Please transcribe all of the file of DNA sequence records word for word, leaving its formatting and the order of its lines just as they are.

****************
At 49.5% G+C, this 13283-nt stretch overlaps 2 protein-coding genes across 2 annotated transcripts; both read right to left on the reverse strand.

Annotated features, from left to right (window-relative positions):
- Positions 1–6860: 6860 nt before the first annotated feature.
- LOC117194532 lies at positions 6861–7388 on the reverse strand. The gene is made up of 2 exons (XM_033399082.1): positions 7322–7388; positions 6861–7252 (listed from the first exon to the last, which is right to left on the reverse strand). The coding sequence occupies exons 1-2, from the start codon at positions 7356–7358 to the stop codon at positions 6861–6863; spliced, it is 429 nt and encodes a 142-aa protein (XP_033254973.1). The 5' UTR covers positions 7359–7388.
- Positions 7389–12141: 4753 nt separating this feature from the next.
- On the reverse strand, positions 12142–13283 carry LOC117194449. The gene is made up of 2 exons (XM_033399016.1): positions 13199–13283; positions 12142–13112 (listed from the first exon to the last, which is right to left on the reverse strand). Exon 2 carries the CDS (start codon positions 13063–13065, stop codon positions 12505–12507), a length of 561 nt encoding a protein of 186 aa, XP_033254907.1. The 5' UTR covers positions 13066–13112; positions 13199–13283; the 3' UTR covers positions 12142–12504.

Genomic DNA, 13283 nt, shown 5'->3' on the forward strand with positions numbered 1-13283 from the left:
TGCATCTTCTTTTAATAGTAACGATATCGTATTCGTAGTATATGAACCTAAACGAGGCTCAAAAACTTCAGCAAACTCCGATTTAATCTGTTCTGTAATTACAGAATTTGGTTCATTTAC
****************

At 49.5% G+C, this 13283-nt stretch overlaps 2 protein-coding genes across 2 annotated transcripts; both read right to left on the reverse strand.

Annotated features, from left to right (window-relative positions):
- Positions 1–6860: 6860 nt before the first annotated feature.
- LOC117194532 lies at positions 6861–7388 on the reverse strand. The gene is made up of 2 exons (XM_033399082.1): positions 7322–7388; positions 6861–7252 (listed from the first exon to the last, which is right to left on the reverse strand). The coding sequence occupies exons 1-2, from the start codon at positions 7356–7358 to the stop codon at positions 6861–6863; spliced, it is 429 nt and encodes a 142-aa protein (XP_033254973.1). The 5' UTR covers positions 7359–7388.
- Positions 7389–12141: 4753 nt separating this feature from the next.
- On the reverse strand, positions 12142–13283 carry LOC117194449. The gene is made up of 2 exons (XM_033399016.1): positions 13199–13283; positions 12142–13112 (listed from the first exon to the last, which is right to left on the reverse strand). Exon 2 carries the CDS (start codon positions 13063–13065, stop codon positions 12505–12507), a length of 561 nt encoding a protein of 186 aa, XP_033254907.1. The 5' UTR covers positions 13066–13112; positions 13199–13283; the 3' UTR covers positions 12142–12504.

Genomic DNA, 13283 nt, shown 5'->3' on the forward strand with positions numbered 1-13283 from the left:
TGCATCTTCTTTTAATAGTAACGATATCGTATTCGTAGTATATGAACCTAAACGAGGCTCAAAAACTTCAGCAAACTCCGATTTAATCTGTTCTGTAATTACAGAATTTGGTTCATTTAC